The World Health Organization has now recorded more than 10 million cases of COVID-19 worldwide, with over half a million deaths. The Salvation Army continues to provide support as communities grapple with the realities of bereavement, economic disruption, hunger and the constant threat of disease.
Hygiene, food and warmth
The Salvation Army in The Philippines is making a practical difference in public health provision by supplying hygiene kits and cleaning supplies to quarantine facilities in and around Manila, including requisitioned sports centers and other public buildings. The supplies include antibacterial soap, alcohol-based hand gel, detergent, bleach, health information leaflets and bags.
In northern India, significant feeding operations are underway, along with public health messaging and sanitizer distribution. The Salvation Army’s territorial headquarters team in New Delhi received phone calls from migrant laborers trapped at a construction site at Gautam Nagar, who had had no food for two days. The local authorities requested The Salvation Army to help them by providing sustenance, and the team was able to respond immediately.
The Salvation Army in Johannesburg, South Africa, has been helping supply nutritious food to individuals and families in neighbouring Lesotho. Food parcels have been distributed where the need is greatest in both countries.
Elsewhere in the southern hemisphere, as winter draws closer and the economic elements of the coronavirus crisis become clearer, The Salvation Army in Australia has developed the “coat tree.” The Gold Coast town of Southport now has a number of trees sporting unusual “fruit”—warm coats. Anyone sleeping outdoors or simply in need of warmth can take a coat for free. From an initial supply of 30 garments, the trees’ supplies are topped up from Salvos Stores. Coat trees are now also springing up in New South Wales.
In the United Kingdom, The Salvation Army’s Employment Plus service has directed attention to unemployment resulting from COVID-19. The service is warning that unemployment will rise so fast that job centers won’t be able to keep up and many job seekers will be left behind.
“The odds were already stacked against vulnerable people finding work, and we are worried that some people could be locked out of the jobs market for years,” said Rebecca Keating, Director of the Employment Plus service, which specializes in helping people find work.
One person helped by the service said: “When COVID-19 happened I was in full-time employment and it was my ideal job but by the third extension of lockdown my employers decided to let me go. I was so worried about what was going to happen financially. However, I contacted The Salvation Army and after speaking to my advisor he found me a vacancy with the COVID-19 track and trace team. I now feel I’m making a difference again, not only to my family but to people affected by the coronavirus.”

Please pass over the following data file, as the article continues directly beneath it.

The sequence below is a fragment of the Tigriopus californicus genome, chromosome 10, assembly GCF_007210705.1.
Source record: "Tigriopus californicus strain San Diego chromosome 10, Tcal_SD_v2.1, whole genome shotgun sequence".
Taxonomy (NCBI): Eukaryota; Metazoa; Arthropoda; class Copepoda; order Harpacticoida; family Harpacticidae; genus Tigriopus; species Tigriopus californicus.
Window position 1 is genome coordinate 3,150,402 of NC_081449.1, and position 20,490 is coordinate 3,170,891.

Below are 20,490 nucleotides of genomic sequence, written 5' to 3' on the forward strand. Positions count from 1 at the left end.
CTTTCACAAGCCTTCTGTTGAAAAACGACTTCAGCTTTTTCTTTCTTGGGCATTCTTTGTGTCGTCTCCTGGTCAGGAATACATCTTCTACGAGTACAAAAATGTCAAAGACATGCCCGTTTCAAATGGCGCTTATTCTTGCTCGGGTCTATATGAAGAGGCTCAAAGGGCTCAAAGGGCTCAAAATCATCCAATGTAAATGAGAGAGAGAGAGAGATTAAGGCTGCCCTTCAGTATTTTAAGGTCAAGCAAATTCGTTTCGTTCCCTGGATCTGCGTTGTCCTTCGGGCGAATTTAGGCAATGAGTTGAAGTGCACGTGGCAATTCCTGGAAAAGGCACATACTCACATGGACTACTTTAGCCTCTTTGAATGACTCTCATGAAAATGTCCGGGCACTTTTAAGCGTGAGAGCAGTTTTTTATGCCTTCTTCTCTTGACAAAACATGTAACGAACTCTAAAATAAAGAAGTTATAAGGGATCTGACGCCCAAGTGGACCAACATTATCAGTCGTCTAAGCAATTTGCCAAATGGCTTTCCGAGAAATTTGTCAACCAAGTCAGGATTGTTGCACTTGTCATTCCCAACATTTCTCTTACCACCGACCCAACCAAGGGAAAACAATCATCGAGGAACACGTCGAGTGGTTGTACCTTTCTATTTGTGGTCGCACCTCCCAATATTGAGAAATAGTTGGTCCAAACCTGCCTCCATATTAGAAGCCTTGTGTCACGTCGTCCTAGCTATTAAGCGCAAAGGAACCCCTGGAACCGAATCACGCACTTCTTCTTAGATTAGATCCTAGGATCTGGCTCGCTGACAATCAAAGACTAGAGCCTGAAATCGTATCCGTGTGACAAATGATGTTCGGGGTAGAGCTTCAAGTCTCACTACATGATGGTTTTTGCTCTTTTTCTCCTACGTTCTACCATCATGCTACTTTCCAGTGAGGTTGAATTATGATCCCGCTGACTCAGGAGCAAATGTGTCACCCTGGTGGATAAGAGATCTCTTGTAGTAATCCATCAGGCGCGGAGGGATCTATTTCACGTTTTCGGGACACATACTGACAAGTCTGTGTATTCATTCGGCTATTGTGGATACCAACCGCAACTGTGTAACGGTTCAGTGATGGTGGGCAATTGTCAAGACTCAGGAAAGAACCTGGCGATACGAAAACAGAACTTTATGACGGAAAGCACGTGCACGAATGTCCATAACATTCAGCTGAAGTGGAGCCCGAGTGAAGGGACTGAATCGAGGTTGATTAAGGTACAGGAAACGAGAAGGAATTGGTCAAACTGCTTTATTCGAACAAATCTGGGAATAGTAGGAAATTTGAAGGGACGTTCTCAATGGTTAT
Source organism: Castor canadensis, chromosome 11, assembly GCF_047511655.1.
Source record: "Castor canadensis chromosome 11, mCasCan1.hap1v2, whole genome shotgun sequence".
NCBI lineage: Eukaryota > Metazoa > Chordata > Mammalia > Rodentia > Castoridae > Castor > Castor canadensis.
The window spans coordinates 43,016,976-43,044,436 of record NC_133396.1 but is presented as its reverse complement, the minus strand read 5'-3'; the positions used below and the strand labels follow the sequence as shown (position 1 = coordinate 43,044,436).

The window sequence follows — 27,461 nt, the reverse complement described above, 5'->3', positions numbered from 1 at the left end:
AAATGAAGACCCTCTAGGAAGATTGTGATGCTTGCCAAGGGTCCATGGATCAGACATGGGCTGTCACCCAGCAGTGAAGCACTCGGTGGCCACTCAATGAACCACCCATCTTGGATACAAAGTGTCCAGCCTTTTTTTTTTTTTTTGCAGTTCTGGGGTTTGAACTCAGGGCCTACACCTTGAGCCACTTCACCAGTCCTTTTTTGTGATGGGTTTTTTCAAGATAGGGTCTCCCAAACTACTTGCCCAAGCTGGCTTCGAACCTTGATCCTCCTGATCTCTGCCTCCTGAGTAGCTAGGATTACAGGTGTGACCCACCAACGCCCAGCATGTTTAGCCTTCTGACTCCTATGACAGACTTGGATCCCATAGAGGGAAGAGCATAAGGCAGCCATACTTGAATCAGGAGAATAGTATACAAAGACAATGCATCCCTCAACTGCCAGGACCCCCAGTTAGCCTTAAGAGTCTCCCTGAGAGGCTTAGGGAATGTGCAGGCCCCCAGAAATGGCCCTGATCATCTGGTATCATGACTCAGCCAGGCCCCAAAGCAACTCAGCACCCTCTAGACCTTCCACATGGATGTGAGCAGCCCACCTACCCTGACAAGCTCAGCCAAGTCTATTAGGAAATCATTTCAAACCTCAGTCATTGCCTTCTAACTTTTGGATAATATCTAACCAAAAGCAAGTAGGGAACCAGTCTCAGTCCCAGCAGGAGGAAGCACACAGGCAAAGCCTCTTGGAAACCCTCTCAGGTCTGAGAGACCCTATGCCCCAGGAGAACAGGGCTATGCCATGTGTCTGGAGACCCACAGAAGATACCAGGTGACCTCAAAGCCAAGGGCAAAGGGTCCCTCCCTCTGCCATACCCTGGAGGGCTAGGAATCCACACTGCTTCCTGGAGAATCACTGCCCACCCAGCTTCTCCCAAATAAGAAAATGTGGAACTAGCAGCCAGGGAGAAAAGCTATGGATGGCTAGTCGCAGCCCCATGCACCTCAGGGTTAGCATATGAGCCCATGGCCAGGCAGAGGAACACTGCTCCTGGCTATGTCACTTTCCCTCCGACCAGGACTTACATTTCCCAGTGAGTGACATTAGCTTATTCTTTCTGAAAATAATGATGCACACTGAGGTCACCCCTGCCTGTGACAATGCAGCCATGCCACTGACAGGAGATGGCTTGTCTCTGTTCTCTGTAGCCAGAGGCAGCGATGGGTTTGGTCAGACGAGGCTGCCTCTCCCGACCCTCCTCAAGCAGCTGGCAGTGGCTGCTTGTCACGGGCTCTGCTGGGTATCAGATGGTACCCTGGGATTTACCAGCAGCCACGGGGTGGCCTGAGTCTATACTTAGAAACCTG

The Salvation Army’s international Schools and Education unit based at International Headquarters in London has developed advice on the safe reopening of schools. With regulations and COVID-19 advice varying from country to country, some of The Salvation Army’s thousands of schools have managed to continue providing education.
This new advice offers support on how to assess the capacity of schools where physical distancing is required, along with details on how to ensure adequate hygiene provision. The framework also takes school leaders through issues such as planning reopenings or initiating altered provision of services, as well as advising on the training and support of teaching and ancillary staff and communicating changes effectively to pupils, parents and local authorities.
In some cases this will require a change to online learning, such as at The Salvation Army’s Azam School in Karachi, Pakistan and in The Philippines. Other options are underway, including in Guatemala, which is one of many countries where teachers at rural schools are making difficult journeys to provide lesson materials to pupils. In urban settings, teachers are using WhatsApp to communicate with parents and teach pupils who have no access to laptops or home computers. In Liberia, students are receiving online lessons, while water and sanitation preparations are being made for the return to school.
Drama and music
Back in Australia, with theaters and performing arts venues still closed, The Salvation Army has hit on a brand-new idea—the virtual musical. “Three Bags Unpacked” is based on the biblical story of the prodigal son, and is the brainchild of Melbourne-based worship arts coordinator for The Salvation Army, Julia Roper. As reported by others.org.au, the initiative will involve numerous 15- to 30-year-old performers participating from around the nation. The young stars will record their singing, acting, playing and dancing on their mobile telephones, tablets, cameras, desktop computers or other electronic means to be mixed together to produce the virtual musical.
“This virtual movie musical will be a unique way for our youth and young adults to connect with old friends and make new ones while being part of this fantastic musical theater experience,” said Roper and her counterpart in Brisbane, Louise Mathieson, who together have been reviewing recordings submitted from every state. Mathieson said it had taken the isolation regulations during the COVID-19 pandemic to “show this is possible.”
“We probably would never have thought of it if we hadn’t been forced into a situation where we can’t travel or get hundreds of kids together in a space,” she said. “So, although there is an intense amount of work involved, this is a really good alternative to still be inclusive and flexible. I think what’s exciting for all of us is the collaborative aspect of it.”
From The Salvation Army International